MA, Sociology, University of Chicago
MA, Religion, Columbia University
BA, Religious Studies & German, Grinnell College
I study how cultural categories, like religion, are affected by their social and cognitive contexts. In other words, because of the inherent ambiguity of the category of religion, it is not only likely that different people have different understandings of what religion "is," but that any single person will understand religion differently in different environments. My dissertation, "Atheists and Evangelicals: Creating the Category of Religion in American Life," explores this topic through a multi-sited ethnographic project focused on four separate communities which each experience "religion" in a different way: atheists and evangelical Christians in both the Bible Belt and the Midwest. The project uses a unique set of methods incorporating participant observation, in-depth interviews and a set of novel field experiments drawing on theories and statistical tools from cognitive science and social psychology. The dissertation has been supported financially by the National Science Foundation and the University of Chicago.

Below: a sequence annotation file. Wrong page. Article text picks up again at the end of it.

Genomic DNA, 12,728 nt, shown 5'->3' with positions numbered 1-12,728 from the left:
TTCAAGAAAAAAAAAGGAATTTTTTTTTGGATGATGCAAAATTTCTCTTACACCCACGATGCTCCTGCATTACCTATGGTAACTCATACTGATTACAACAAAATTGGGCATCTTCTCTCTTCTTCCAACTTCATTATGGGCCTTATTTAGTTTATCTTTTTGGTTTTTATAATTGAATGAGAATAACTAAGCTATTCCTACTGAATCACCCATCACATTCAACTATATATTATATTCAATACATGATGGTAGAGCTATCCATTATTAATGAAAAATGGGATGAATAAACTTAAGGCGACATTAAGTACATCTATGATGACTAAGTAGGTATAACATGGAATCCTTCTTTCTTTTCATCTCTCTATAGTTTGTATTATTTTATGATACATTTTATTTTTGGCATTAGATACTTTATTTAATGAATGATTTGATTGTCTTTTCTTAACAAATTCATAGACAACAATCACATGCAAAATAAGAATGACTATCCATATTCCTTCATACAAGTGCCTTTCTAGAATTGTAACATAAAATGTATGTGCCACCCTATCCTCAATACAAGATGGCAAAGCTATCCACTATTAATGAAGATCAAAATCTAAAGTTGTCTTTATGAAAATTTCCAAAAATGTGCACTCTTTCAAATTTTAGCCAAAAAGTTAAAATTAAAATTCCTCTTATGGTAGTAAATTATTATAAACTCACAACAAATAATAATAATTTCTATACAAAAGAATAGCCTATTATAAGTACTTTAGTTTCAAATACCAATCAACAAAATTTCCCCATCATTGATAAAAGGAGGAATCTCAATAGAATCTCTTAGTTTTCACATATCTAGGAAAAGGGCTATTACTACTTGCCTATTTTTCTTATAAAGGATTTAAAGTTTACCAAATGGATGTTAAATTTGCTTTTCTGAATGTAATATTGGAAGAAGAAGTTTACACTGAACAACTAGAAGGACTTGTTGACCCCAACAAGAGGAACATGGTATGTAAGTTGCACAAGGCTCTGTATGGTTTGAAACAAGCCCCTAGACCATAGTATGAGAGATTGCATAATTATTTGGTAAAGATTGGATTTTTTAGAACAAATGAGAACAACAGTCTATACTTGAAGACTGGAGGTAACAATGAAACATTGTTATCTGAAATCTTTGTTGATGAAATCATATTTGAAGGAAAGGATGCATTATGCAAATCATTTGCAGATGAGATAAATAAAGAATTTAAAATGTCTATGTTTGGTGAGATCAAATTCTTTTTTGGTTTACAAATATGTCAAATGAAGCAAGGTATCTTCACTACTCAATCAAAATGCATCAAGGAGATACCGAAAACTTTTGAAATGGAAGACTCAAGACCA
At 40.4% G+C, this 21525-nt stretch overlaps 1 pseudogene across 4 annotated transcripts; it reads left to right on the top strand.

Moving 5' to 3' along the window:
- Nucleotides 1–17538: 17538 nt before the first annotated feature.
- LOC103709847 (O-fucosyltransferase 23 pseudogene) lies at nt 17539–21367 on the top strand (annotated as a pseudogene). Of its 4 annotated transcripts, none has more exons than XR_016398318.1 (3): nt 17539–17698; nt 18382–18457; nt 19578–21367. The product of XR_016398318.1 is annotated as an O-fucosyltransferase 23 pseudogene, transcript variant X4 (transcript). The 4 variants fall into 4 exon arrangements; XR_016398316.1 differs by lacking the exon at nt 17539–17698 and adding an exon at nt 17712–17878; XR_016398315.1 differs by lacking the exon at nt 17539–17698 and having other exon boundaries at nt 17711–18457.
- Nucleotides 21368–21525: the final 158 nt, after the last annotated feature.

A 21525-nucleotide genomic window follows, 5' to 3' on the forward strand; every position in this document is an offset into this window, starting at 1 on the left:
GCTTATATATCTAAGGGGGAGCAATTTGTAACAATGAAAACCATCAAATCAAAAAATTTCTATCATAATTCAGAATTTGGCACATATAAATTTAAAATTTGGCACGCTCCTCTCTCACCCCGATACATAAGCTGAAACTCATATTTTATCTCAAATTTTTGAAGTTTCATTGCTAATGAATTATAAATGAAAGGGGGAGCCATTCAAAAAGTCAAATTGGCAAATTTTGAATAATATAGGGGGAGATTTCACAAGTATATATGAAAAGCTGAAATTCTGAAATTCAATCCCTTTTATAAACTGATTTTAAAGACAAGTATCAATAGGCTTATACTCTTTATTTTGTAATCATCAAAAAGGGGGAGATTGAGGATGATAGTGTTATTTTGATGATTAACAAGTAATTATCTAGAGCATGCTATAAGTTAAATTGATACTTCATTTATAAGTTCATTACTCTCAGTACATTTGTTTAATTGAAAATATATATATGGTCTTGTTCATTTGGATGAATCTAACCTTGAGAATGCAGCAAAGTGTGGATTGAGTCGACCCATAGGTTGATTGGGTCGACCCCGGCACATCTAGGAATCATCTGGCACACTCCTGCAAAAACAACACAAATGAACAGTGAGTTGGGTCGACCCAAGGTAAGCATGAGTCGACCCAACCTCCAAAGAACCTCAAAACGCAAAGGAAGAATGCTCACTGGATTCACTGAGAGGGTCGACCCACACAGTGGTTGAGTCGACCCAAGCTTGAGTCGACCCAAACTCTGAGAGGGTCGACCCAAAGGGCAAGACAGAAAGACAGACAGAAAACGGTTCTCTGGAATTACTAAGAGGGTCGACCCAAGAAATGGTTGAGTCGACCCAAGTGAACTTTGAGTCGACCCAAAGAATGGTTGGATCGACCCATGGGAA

Moore, Rick. 2011. "The Genres of Religious Freedom: Creating Discourses on Religion at the State Department." in History, Time, Meaning and Memory: Ideas for the Sociology of Religion, edited by Barbara Denison and John Simpson. Leiden and Boston: Brill.